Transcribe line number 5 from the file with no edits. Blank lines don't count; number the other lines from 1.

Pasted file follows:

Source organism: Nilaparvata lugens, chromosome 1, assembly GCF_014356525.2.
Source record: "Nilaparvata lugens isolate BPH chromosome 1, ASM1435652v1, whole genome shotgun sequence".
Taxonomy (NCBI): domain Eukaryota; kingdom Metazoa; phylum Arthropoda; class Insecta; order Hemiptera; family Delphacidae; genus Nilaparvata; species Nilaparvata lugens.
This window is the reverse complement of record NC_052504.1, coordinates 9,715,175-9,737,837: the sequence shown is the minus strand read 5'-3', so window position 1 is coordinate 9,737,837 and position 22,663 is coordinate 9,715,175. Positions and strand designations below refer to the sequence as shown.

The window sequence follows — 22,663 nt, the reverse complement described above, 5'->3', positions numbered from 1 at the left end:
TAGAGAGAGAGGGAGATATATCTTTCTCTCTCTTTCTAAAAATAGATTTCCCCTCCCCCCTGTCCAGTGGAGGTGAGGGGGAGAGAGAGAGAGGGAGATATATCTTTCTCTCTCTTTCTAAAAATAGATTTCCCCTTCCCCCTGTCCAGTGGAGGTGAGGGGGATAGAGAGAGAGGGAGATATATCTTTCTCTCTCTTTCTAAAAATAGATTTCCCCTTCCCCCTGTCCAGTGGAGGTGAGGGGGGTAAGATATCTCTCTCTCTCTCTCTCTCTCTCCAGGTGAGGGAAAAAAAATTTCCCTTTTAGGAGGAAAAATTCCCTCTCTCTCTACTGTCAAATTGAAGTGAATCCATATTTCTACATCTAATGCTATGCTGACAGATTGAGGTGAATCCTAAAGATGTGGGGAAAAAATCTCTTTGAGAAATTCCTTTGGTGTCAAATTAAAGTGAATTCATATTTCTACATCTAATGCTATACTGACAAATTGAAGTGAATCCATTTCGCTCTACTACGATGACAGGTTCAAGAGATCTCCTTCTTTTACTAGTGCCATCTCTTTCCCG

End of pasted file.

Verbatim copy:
The window sequence follows — 22,663 nt, the reverse complement described above, 5'->3', positions numbered from 1 at the left end: